How Is an Annual Wellness Visit Different Than a Physical?

Date: May 24, 2022

After you enroll in Medicare there are a lot of things to learn, appointments to schedule, benefits to understand and policies to consider.

A great place to start is by understanding your Annual Wellness Visit – a free Medicare benefit that is relatively new to Medicare and was established in 2010 as part of the Affordable Care Act. Here’s a little more about what you can expect.

Getting Started

The first thing you should do is schedule your Annual Wellness Visit, which you’re eligible for 12 months after you enrolled in Original Medicare (Part A and Part B) or Medicare Advantage.

This appointment is a little different than your annual physical – it’s for talking with your care team about your medical history, current health, risks for any health conditions or diseases, and your plan for staying well. You’ll also have your height, weight, and blood pressure measured.

After this appointment, you might be referred for additional screenings.

Prevention-Focused

When you schedule your appointment, make sure to request an “annual wellness visit” instead of a physical – sometimes, your provider might also recommend a physical depending on your pre-existing conditions.

An Annual Wellness Visit is a “hands-off” visit rather than a full head-to-toe physical exam. You’ll focus on risks and a plan for staying well. Your health care provider won’t listen to your heart and lungs or check other parts of your body, and you probably won’t get screenings or blood tests during this visit, so you may still want to see your doctor for a yearly physical.

Also, you’ll want to schedule a different kind of appointment if you’re not feeling well or have a concern about a medical problem.

No Out-of-Pocket Cost

Your Annual Wellness Visit is a free Medicare benefit, so there’s no out-of-pocket cost for you. However, you might have a co-pay for some follow-up screening services and visits. Or, if you receive additional tests or services during the same visit that aren’t covered under these preventive care benefits, you may have a co-pay and the Part B deductible may apply. If you have questions about your benefits, talk with your insurance provider.

How to Prepare

There are a few ways you can prepare, once you’ve scheduled your AWV:

  • Your doctor might have you complete a Health Risk Assessment in advance, which is a questionnaire that asks about your health, risks, and urgent needs.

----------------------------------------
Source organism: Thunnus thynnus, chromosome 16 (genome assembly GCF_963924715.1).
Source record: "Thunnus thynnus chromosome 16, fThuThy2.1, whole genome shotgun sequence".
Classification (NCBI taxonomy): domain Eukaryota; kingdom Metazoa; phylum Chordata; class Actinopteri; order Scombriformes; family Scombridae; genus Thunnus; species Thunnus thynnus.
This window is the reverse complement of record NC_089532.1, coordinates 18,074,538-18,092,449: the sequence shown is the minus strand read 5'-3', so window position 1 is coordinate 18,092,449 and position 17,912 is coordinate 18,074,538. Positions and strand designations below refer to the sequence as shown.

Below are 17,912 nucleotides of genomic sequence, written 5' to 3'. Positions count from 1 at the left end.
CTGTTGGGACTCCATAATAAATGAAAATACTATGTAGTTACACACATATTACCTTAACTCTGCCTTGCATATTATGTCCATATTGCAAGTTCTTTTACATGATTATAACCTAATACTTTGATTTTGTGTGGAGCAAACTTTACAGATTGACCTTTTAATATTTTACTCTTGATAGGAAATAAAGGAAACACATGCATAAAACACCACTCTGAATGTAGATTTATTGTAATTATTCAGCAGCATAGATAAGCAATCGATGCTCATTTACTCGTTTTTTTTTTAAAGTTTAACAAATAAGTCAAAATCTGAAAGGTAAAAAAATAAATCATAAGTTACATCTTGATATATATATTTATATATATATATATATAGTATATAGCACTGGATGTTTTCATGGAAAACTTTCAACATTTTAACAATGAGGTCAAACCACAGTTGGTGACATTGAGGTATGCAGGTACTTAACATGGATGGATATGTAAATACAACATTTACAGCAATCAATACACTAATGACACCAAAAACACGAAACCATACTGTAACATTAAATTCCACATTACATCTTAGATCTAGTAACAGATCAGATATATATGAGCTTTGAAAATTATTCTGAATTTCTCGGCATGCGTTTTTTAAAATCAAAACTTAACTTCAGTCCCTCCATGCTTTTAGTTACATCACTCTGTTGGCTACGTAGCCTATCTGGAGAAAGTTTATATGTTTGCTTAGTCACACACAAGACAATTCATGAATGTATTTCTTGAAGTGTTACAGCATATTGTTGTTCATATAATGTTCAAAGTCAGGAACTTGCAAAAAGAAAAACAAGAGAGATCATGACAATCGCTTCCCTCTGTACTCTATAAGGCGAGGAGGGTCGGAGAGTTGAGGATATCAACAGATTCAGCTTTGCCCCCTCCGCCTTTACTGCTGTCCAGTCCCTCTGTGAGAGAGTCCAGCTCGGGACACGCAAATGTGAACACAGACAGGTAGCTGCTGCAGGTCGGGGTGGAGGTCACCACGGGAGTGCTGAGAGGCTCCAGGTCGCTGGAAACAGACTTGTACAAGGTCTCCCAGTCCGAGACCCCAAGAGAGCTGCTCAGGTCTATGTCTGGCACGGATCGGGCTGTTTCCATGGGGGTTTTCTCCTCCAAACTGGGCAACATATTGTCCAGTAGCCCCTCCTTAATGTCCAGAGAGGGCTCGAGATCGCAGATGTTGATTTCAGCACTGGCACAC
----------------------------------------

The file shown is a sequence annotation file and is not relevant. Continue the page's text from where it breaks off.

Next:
• You also should prepare a few lists, including:
  • The names of your health care team members, including any specialists
  • The names of your home health agency and medical equipment supply companies (like an oxygen supplier), if applicable
  • The names and locations of the pharmacies you use
  • A copy of your Advance Directive, if you have one, and your insurance card

Also, bring a bag with all the medicines you take – this includes over-the-counter drugs, vitamins, and herbal supplements.

Additional Health Screenings

Depending on your family history and other factors, your doctor might refer you for other screenings that can help diagnose any issues and provide care at the earliest possible stage. Some of the screenings you might expect include:

  • Mammogram: Sometimes, breast cancer is found after symptoms appear, but many women with breast cancer have no symptoms. That’s why regular mammograms are so important – recommended for women beginning at age 40, or earlier if you have a family history.
  • Colonoscopy: Colon cancer is preventable or curable if it’s caught early, but it’s becoming more frequent for younger people. Recently, the recommended age for screening was lowered to starting at age 45 – or earlier if you have a family history.
  • Prostate Cancer Screening: About 1 in 8 men will be diagnosed with prostate cancer in the U.S., and the signs and symptoms can be minor and are often similar to symptoms of normal aging. But if it’s caught early, it’s curable – and survival rates approach 99%. Your doctor can discuss when it’s right for you to have a prostate cancer screening.
  • Well-Woman Visit: At a well-woman visit, you could have a few different kinds of screenings, including a pelvic exam, pap smear, or an HPV test. There are also screenings for cervical cancer and bone density, and important discussions to have as you approach and go through menopause.

Take the Next Step

You can schedule your annual wellness visit by calling Emory HealthConnection at 404-778-7777.

Schedule your appointment today.

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